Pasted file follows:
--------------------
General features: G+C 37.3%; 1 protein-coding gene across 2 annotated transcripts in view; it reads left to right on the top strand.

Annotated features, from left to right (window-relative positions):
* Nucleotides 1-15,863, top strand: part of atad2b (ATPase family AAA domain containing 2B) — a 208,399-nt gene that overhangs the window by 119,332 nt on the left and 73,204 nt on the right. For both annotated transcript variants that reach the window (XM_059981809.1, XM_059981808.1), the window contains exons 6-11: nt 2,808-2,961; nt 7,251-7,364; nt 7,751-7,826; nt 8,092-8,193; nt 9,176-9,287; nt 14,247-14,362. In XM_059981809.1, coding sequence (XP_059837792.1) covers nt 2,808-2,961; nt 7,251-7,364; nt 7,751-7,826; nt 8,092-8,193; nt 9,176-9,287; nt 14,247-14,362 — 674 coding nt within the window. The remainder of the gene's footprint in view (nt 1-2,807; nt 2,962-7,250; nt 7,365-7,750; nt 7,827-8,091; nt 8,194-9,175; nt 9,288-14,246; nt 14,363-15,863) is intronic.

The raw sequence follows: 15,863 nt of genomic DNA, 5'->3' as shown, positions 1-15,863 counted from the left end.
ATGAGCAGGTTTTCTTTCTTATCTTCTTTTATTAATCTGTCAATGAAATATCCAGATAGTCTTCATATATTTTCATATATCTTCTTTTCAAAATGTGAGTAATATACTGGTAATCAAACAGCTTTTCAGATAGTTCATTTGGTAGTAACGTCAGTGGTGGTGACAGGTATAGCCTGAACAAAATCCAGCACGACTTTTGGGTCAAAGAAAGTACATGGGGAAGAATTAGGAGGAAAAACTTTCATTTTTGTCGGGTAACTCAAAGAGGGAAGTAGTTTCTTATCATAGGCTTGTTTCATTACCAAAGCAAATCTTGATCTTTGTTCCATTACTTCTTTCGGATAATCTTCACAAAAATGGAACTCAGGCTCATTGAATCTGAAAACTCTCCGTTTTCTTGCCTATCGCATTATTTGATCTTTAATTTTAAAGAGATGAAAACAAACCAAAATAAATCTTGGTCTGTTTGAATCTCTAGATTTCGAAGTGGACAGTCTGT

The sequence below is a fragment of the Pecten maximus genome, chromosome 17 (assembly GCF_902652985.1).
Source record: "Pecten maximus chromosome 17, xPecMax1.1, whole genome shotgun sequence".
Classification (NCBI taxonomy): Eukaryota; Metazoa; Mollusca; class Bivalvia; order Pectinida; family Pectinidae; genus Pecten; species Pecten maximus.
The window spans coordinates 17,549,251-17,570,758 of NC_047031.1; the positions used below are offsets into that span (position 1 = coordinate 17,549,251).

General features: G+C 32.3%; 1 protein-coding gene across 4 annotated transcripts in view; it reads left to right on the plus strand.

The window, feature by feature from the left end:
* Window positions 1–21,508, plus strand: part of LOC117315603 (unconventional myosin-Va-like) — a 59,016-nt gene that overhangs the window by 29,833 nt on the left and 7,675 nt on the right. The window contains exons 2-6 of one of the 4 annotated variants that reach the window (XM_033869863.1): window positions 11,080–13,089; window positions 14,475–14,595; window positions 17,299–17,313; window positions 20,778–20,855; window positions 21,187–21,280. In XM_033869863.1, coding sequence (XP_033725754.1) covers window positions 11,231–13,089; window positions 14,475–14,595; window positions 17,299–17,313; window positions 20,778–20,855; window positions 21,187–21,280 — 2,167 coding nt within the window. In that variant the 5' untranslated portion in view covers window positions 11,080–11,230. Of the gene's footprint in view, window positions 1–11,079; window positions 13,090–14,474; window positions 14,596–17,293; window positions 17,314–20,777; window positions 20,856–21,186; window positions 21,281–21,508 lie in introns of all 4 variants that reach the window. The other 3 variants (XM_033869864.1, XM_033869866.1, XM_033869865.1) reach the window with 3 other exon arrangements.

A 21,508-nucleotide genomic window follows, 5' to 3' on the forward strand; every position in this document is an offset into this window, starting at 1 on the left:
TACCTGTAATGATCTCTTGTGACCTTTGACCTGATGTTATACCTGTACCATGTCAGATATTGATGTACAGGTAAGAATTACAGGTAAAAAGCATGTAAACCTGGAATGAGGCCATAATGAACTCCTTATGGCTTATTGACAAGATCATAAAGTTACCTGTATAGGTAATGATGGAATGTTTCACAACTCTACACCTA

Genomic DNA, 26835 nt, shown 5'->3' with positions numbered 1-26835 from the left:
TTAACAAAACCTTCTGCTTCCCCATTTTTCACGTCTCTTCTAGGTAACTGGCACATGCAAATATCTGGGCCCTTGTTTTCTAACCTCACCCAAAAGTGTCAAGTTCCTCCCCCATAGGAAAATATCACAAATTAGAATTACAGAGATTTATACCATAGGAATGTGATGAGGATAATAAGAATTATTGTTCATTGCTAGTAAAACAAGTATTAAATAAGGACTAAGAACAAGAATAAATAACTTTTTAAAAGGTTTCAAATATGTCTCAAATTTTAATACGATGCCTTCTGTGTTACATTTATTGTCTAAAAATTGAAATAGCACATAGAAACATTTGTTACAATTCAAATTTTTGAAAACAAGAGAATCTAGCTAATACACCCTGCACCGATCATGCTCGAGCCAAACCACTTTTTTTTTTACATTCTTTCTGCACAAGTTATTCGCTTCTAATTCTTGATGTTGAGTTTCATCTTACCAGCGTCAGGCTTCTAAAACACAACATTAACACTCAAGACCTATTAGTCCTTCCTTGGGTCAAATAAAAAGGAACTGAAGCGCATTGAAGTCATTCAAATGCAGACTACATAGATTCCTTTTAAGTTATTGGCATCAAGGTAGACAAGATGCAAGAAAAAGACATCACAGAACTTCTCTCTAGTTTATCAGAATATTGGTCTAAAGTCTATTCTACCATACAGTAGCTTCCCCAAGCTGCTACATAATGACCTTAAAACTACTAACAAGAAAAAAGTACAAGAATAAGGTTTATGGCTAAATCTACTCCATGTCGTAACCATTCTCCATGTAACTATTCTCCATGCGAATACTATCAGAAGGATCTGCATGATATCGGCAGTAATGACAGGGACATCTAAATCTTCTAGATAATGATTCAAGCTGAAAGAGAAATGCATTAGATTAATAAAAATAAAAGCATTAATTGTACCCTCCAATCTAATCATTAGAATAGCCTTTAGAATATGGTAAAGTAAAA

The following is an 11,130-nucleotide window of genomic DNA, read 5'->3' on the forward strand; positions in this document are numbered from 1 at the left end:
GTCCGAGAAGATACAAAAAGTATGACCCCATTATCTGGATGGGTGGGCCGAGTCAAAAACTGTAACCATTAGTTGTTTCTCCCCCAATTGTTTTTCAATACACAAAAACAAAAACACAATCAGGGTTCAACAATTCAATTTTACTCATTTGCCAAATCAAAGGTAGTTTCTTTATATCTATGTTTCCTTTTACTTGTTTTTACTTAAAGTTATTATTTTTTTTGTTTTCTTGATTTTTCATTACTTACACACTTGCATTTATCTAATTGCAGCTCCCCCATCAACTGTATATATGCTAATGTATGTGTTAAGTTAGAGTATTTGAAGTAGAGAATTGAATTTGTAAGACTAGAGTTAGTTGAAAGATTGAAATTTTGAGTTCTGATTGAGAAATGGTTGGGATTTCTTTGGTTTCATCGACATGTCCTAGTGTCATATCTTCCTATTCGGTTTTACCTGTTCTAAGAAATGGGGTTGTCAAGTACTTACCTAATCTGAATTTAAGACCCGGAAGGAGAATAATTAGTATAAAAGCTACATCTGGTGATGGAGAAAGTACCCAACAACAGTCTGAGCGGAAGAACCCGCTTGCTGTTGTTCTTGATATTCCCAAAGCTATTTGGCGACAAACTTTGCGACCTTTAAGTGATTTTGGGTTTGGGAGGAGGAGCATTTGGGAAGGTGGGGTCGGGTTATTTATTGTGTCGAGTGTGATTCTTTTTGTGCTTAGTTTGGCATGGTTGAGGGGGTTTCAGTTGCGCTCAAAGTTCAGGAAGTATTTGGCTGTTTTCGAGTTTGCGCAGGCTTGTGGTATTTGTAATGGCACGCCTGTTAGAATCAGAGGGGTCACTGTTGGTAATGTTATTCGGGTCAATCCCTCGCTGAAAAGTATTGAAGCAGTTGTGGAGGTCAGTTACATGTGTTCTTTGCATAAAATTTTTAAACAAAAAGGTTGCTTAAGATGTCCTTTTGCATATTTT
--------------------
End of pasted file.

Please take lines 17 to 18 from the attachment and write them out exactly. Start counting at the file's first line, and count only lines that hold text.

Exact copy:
The following is an 11,130-nucleotide window of genomic DNA, read 5'->3' on the forward strand; positions in this document are numbered from 1 at the left end:
GTCCGAGAAGATACAAAAAGTATGACCCCATTATCTGGATGGGTGGGCCGAGTCAAAAACTGTAACCATTAGTTGTTTCTCCCCCAATTGTTTTTCAATACACAAAAACAAAAACACAATCAGGGTTCAACAATTCAATTTTACTCATTTGCCAAATCAAAGGTAGTTTCTTTATATCTATGTTTCCTTTTACTTGTTTTTACTTAAAGTTATTATTTTTTTTGTTTTCTTGATTTTTCATTACTTACACACTTGCATTTATCTAATTGCAGCTCCCCCATCAACTGTATATATGCTAATGTATGTGTTAAGTTAGAGTATTTGAAGTAGAGAATTGAATTTGTAAGACTAGAGTTAGTTGAAAGATTGAAATTTTGAGTTCTGATTGAGAAATGGTTGGGATTTCTTTGGTTTCATCGACATGTCCTAGTGTCATATCTTCCTATTCGGTTTTACCTGTTCTAAGAAATGGGGTTGTCAAGTACTTACCTAATCTGAATTTAAGACCCGGAAGGAGAATAATTAGTATAAAAGCTACATCTGGTGATGGAGAAAGTACCCAACAACAGTCTGAGCGGAAGAACCCGCTTGCTGTTGTTCTTGATATTCCCAAAGCTATTTGGCGACAAACTTTGCGACCTTTAAGTGATTTTGGGTTTGGGAGGAGGAGCATTTGGGAAGGTGGGGTCGGGTTATTTATTGTGTCGAGTGTGATTCTTTTTGTGCTTAGTTTGGCATGGTTGAGGGGGTTTCAGTTGCGCTCAAAGTTCAGGAAGTATTTGGCTGTTTTCGAGTTTGCGCAGGCTTGTGGTATTTGTAATGGCACGCCTGTTAGAATCAGAGGGGTCACTGTTGGTAATGTTATTCGGGTCAATCCCTCGCTGAAAAGTATTGAAGCAGTTGTGGAGGTCAGTTACATGTGTTCTTTGCATAAAATTTTTAAACAAAAAGGTTGCTTAAGATGTCCTTTTGCATATTTT